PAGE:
It’s 1977, and my cousin Michael Scott Rohan is getting married in Oxford.
It’s 1977, ages ago it seems now, and for the first time in my life, at 19 years of age, I am surrounded by writers, actual writers who write books and even manage to get them published.
It’s 1977, and walking back from the meeting hall to the party, I fall in step with this guy, with the wide grin, the surprisingly soft voice and the infectious laugh.
The guy is Rob Holdstock, and minutes into our first meeting he saves me from being set upon by two drunken fans. Because not only is this guy tall, dark and handsome, he’s also huge, and extremely friendly.
I read his books, send him fan-letters, and over the years we meet at conventions, an endless round of conventions it seems to me now, looking back, Eastercons, Novacons, Worldcons …. It’s always the same: the long agonizing trip from Paris to London through Newhaven-Dieppe, the intoxicating days of friendship, SF talk and booze, and the ghastly trip back in the wake of a post-convention depression.
I remember informal writers’ workshops at the Langfords’ place in 1978, where I sat in awe listening to my friends reading their works in progress.
I remember Rob’s short story: it’s set in a forest and I still have this image of the warrior throwing a spear. I’m not sure what else happens, I’m not sure anything else happens, just this warrior throwing this spear and … I was transfixed. Rob had taken sword and sorcery fantasy and rewritten it as if he were an existentialist New-Wave French author rediscovering the genre. As far as I am concerned, that spear is still being thrown. In that forest, it’s still hanging in mid-air.
Rob saved me because he was serious about his writing but did not treat himself seriously. He showed me that writing could be attempted, that it was worth a try. He also introduced me to Ruddles Real Ale, the connoisseur’s brand. These were the days of high adventure, when we would take dares and write illegible scribblings on Roy Kettle’s forehead or Greg Pickersgill’s midriff as they slept in the middle of the party. Where Birmingham would suddenly flare into light around midnight because someone had fired mortars from the roof of our convention hotel.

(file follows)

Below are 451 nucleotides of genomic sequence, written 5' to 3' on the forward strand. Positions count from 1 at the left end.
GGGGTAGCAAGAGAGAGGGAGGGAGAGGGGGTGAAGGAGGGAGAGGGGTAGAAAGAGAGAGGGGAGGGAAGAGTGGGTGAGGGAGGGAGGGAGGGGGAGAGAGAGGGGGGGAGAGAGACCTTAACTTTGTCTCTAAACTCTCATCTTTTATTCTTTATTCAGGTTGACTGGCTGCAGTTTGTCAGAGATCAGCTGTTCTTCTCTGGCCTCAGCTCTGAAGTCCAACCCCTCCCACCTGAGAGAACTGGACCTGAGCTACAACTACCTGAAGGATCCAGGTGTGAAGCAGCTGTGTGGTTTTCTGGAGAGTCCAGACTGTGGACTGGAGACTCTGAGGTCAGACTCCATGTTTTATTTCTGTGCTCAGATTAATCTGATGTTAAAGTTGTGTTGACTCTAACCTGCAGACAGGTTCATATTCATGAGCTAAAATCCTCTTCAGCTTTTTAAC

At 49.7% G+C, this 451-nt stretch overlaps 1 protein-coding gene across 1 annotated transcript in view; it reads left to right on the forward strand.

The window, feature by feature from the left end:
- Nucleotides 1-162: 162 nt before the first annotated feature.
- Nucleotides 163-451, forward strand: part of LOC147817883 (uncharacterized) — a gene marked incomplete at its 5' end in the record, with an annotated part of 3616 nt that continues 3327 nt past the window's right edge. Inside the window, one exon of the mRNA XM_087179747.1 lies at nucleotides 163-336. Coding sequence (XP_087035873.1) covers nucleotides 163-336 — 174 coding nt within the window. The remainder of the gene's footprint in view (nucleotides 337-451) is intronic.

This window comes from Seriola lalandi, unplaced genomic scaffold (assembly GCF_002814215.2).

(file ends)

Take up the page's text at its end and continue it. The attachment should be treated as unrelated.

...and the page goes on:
And back here, in France, I saw Rob’s books starting to appear, taking more and more shelf-space. We had talked about how, when he goes, an author leaves behind him or her a certain amount of shelf-space, and that, I guess, is in itself a way of life and a eulogy: you hang in there, you write the books, inch by inch you fill that shelf-space. And then sometimes, if you’re blessed, if like Rob you are in touch with everything that’s churning inside and which he said was like a sieve, an idea will come, something will impose itself on you and you will be blessed with the makings of a masterpiece. I am speaking of the Mythago Cycle and what came later. Books that I saw in every bookshop in France, books that earned Rob the Grand Prix de l’Imaginaire. Books that are still on the shelves of bookshops here today, 25 years later, when sell-by-date best-sellers have come and gone.
“This is my friend, see, this is my friend’s book.” I was a published author myself by then, and in salons and literary fairs I’d point out Rob’s books to colleagues, because I was proud to see them translated in my own language, and because along with a very few others they managed to reverse the tide and give fantasy in France a good name.
In 1989, Rob published ‘When the music stopped’ in Other Edens III, a short story Garry Kilworth and I had written together. It’s about this guy who has an impediment, a psychological disability. When people die, they disappear. Photographs get less and less crowded as people die. Portraits just show backgrounds, curtains, empty spaces. Books turn blank when writers die. Records lose the sound of piano, clarinet, bass, as individual musicians die. It’s the only collaboration I have ever attempted. Rob loved that story. Well, it was just a story, and nothing like real life.
Because in real life, now, Rob… you’re not disappearing from our photographs, you’re not disappearing from our shelves, you’re not disappearing from our hearts, any time soon.
As far as I am concerned, that spear is still being thrown. In that forest, it’s still hanging in mid-air.